Toward the end of his life, Jastrow became a well known media personality. Soon after resigning from his teaching position at the University of Wisconsin, from which he had grown distant, Jastrow began writing a syndicated newspaper column, “Keeping Mentally Fit,” in 1927, and during the 1930s he refashioned his topics for radio audiences. His final books bore such titles as Piloting Your LifeEffective Thinking, and Sanity First — early entries in today’s self-help category. His last volume, Hitler: Mask and Myth, never found a publisher. By the end, audiences viewed his style as old-fashioned and formal, but he introduced countless people to the illuminating potential of the study of human behavior. “There was no exploiting just for the sake of sales or publicity,” one of his eulogists concluded. “Jastrow always left a dignified impression of psychology and did nothing to bring the science into disrepute.” Not all of today’s pop psychologists can claim the same.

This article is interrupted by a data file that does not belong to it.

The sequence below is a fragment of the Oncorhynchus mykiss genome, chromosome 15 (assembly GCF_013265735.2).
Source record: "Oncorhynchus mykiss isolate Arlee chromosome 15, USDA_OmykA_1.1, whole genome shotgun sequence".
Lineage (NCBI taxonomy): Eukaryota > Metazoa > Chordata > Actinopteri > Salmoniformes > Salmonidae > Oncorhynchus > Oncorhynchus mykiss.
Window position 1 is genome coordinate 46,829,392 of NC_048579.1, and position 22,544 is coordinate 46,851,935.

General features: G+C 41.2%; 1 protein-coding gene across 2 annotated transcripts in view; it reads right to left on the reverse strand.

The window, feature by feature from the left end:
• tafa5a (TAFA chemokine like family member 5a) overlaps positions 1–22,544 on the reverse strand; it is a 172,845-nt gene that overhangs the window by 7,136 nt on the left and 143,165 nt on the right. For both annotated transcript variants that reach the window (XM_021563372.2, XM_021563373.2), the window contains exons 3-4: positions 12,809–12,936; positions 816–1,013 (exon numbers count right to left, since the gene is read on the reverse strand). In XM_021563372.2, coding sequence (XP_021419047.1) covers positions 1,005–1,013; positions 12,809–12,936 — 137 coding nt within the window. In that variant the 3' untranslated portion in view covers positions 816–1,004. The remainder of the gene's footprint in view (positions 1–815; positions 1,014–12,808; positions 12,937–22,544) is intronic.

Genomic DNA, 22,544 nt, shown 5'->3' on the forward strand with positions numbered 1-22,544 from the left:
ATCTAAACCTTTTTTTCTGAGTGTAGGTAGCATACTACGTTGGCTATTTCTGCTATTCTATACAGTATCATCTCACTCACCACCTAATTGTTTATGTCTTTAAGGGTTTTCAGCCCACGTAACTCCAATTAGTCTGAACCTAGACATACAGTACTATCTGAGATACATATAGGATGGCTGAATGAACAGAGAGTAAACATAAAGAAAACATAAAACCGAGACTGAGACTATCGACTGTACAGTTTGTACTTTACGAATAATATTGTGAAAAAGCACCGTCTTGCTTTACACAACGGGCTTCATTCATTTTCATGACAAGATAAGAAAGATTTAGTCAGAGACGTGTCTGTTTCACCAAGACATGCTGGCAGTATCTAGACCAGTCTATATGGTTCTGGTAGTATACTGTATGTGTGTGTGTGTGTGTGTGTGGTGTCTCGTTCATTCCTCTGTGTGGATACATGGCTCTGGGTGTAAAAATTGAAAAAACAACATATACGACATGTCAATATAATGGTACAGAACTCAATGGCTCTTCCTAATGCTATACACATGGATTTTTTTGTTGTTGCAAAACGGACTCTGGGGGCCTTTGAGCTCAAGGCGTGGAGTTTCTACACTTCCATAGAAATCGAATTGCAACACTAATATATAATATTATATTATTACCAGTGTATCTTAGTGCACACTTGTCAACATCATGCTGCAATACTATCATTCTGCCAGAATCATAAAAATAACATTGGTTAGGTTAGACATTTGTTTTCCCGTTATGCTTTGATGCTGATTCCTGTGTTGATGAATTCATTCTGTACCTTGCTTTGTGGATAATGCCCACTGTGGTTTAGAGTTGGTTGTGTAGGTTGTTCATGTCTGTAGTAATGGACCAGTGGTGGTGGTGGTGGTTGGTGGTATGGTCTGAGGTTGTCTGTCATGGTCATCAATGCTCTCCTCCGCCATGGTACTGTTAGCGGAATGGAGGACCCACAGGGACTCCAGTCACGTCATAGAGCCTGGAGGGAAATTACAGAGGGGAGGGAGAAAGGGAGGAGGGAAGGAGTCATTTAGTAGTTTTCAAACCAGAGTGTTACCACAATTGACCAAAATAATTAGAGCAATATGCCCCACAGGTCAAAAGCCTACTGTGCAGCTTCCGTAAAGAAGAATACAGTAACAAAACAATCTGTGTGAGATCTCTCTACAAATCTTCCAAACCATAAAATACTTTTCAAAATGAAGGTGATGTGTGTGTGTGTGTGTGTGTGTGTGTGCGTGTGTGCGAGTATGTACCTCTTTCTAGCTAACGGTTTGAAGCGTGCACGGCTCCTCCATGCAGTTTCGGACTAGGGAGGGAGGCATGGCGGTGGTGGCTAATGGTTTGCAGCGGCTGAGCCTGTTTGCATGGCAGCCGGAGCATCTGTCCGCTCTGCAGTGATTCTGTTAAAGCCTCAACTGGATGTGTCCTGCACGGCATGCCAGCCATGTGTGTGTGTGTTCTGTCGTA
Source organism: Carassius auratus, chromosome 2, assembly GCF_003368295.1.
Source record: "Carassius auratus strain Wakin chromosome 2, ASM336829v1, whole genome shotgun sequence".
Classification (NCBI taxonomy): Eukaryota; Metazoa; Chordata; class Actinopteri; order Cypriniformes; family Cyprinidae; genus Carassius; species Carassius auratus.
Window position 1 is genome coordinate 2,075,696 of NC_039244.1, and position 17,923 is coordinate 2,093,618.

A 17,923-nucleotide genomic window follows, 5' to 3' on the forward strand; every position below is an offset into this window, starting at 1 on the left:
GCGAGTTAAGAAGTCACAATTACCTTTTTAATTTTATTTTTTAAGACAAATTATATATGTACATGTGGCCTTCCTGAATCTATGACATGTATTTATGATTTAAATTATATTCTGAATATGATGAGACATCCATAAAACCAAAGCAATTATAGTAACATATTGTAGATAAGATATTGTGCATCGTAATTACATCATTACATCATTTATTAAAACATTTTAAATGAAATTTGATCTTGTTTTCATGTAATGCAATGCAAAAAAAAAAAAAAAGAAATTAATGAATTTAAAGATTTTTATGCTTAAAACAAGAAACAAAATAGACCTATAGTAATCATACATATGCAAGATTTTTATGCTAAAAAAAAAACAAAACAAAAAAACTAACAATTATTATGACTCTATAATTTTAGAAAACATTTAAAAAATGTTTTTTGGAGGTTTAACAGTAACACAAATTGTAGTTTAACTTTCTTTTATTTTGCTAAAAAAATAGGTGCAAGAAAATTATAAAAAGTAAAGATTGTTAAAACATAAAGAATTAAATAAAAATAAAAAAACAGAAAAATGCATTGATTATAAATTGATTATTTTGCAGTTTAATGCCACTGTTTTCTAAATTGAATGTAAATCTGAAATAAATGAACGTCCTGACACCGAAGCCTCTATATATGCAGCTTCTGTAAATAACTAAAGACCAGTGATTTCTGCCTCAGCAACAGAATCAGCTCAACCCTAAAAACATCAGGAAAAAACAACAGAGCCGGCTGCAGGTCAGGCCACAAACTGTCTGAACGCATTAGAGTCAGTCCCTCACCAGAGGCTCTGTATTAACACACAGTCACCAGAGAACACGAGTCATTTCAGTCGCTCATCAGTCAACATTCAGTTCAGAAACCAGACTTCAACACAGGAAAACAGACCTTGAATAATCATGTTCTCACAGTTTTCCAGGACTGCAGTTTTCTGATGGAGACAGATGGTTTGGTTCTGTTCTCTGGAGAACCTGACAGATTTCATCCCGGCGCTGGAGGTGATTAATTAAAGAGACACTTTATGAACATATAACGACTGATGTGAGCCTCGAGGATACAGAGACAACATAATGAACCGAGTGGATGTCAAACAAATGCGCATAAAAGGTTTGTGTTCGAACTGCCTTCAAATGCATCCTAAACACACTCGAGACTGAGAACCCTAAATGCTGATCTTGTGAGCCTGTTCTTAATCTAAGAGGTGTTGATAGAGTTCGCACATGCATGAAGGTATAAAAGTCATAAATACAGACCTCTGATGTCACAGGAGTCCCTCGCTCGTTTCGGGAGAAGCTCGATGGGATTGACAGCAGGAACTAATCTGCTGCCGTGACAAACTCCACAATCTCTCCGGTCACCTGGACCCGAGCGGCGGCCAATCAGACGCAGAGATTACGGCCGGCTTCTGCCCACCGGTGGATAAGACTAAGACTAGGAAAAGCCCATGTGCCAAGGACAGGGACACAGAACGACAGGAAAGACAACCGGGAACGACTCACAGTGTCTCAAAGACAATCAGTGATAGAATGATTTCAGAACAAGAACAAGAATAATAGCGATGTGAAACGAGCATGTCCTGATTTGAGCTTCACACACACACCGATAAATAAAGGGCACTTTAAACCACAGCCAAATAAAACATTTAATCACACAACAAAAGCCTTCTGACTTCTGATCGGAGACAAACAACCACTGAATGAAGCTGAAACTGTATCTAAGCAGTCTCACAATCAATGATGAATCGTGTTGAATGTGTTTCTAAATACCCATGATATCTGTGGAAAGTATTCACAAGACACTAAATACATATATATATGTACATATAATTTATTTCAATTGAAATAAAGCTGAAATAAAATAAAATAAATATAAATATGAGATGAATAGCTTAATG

Behrens, Peter J. “War, Sanity, and the Nazi Mind: The Last Passion of Joseph Jastrow.” History of Psychology, Vol. 12, No. 4, pp. 266-284.

Blum, Deborah. “Mind Tricks for the Masses.” On Wisconsin Magazine, Summer 2010.

Pettit, Michael. “Joseph Jastrow, the Psychology of Deception, and the Racial Economy of Observation.” Journal of the History of the Behavioral Sciences, Vol. 43(2), pp. 159-175.

Pillsbury, W.B. “Joseph Jastrow, 1863-1944.” The Psychological Review, Vol. 51, No. 5, pp. 261-265.


Is There Any Truth to Truth Serum?

Remember the routine from black and white espionage dramas of the 1940s and ‘50s? The bad guys detain a suspected spy, who won’t talk even after a rough interrogation. Soon, after receiving an injection of a colorless liquid, he’s muttering uncontrollably, spilling the details of an entire network of agents. The truth serum has done its job.